AUVs have many nonviolent uses, of course, including oil exploration, underwater pipeline inspection, and environmental monitoring. The AUV is also a great way to smuggle drugs across a waterway if a dealer can afford it. The military uses AUVs for defensive purposes such as surveillance and mine detection.
But its offensive uses can be chilling. Imagine a fleet of almost undetectable nuclear-armed AUVs loitering in deep water. They keep moving to escape detection. When a short acoustic code is heard, the AUVs travel to the surface and launch their lethal payload. Military technology must develop a defense strategy against such horrors.
Many authoritative sources are now weighing in. For example, the issue was discussed yesterday by a panel at a meeting of the American Association for the Advancement of Science (AAAS):
None of the panellists said they were seeking to bar the use of robotics in all military applications. However, a sharp moral line should be drawn when it comes to robots or autonomous systems that can decide on their own when to use lethal force without “supervision or meaningful human control,” said Peter Asaro, an associate professor at the New School in New York and co-founder of an organization of scientists and technologists in support of robot arms control.Ivan Semeniuk, “Scientists call for ban on lethal, autonomous robots” at Washington Post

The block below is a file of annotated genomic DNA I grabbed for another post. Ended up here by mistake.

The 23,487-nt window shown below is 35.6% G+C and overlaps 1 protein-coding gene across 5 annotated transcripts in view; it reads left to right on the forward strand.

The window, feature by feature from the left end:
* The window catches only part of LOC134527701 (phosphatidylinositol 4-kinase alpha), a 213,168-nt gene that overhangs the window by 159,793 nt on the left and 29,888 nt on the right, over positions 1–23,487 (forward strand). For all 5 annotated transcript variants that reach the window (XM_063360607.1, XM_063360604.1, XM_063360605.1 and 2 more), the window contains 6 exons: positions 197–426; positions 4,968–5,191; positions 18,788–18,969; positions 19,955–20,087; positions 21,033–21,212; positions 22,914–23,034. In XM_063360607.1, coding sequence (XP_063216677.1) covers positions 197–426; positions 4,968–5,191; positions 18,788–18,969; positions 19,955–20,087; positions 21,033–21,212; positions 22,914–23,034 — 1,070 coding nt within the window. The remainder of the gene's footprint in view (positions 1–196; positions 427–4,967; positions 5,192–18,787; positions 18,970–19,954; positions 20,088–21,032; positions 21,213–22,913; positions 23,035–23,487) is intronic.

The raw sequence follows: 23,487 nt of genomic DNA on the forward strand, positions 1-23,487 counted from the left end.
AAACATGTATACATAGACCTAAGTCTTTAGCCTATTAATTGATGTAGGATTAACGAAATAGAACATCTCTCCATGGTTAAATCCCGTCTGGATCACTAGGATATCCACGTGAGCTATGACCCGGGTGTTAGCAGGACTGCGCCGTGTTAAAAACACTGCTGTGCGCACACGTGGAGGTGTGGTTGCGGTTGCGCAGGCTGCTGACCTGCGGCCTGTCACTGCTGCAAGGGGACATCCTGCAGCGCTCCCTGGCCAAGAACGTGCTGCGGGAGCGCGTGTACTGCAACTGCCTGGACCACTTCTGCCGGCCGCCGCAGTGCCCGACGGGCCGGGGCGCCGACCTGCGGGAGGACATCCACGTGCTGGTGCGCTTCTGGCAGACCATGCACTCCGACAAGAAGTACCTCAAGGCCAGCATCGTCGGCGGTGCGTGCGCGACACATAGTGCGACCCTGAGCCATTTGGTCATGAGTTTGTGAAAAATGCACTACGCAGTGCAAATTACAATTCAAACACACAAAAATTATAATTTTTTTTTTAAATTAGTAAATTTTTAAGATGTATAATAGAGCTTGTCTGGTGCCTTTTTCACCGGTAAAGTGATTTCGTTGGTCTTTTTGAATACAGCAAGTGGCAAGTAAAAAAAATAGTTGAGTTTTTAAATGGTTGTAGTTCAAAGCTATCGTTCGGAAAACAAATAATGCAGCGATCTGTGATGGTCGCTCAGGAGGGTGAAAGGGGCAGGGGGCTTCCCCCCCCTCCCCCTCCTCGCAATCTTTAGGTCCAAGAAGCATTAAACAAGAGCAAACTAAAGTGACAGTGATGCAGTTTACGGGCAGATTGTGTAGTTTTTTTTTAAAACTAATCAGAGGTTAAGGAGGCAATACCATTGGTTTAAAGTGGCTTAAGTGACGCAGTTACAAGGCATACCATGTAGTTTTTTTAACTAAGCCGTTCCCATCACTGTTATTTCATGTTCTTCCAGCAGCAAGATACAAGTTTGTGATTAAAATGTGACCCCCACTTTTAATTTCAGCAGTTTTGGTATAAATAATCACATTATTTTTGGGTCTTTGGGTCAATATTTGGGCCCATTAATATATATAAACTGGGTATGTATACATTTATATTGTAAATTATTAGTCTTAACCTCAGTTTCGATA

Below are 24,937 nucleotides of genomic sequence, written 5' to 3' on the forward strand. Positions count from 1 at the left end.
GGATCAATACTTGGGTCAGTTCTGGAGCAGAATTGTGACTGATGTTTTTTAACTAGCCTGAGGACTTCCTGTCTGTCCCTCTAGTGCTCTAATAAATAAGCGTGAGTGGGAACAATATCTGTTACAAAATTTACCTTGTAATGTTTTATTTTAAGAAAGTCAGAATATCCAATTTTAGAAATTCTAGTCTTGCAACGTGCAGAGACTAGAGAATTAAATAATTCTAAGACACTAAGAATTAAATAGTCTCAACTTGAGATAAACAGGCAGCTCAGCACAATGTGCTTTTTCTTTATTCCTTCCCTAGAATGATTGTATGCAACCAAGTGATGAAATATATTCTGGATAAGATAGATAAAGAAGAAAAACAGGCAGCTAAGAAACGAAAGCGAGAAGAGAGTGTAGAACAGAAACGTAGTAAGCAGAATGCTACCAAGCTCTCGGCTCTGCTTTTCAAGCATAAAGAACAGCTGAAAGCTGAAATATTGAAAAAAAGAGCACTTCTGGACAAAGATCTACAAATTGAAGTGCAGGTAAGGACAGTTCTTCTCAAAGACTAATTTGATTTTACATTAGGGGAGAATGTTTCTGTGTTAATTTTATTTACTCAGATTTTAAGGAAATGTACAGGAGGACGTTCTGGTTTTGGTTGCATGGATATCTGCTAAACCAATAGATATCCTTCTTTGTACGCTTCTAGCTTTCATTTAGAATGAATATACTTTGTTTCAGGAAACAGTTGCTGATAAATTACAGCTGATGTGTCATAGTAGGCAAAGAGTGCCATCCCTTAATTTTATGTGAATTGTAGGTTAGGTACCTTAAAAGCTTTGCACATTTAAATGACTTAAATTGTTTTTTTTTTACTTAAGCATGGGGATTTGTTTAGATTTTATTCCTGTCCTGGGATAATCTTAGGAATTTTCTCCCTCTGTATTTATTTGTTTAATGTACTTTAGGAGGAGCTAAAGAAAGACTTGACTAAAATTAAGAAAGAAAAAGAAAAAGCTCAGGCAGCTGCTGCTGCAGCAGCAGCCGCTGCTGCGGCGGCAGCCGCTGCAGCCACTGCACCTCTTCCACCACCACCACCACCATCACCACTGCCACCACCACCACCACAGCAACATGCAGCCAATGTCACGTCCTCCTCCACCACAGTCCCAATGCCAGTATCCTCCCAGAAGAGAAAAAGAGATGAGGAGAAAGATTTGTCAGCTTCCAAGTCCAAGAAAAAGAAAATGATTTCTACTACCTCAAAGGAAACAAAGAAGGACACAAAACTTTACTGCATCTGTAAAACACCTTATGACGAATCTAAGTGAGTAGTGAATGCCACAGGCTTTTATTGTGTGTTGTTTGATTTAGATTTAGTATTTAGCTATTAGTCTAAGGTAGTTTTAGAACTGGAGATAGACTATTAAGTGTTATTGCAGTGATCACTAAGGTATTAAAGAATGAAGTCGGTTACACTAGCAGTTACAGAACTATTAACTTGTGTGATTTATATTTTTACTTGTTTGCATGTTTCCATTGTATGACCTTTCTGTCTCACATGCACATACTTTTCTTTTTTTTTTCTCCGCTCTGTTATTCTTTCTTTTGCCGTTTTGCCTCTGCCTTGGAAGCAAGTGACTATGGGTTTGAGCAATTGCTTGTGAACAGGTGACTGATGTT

Public opinion is developing on the issue as well, accompanied by calls for bans and regulation:
There is widespread public support for a ban on so-called “killer robots”, which campaigners say would “cross a moral line” after which it would be difficult to return. Polling across 26 countries found over 60 per cent of the thousands asked opposed lethal autonomous weapons that can kill with no human input, and only around a fifth backed them.Josh Gabatiss, “WORLD CALLS FOR INTERNATIONAL TREATY TO STOP KILLER ROBOTS BEFORE ROGUE STATES ACQUIRE THEM” at The Independent
The problem is, constructing offensive autonomous AI weapons is a lot easier that developing the atomic bomb was. Autonomous AI weapons are potentially within the reach of terrorists, madmen, and hostile regimes like Iran and North Korea. As with nuclear warheads, we need autonomous AI to counteract possible enemy deployment while avoiding its use ourselves.
In future posts, I will talk about the ethics and reliability of autonomous AI weapons, which, as you may expect, raise many difficult problems.
1 Scharre, Paul. Army of None: Autonomous Weapons and the Future of War, WW Norton & Company, 2018.
2 Autonomous underwater vehicle (AUV) National Ocean Service
Robert J. Marks is the Director of the Walter Bradley Center for Natural and Artificial Intelligence and holds the position of Distinguished Professor of Electrical and Computer Engineering at Baylor University.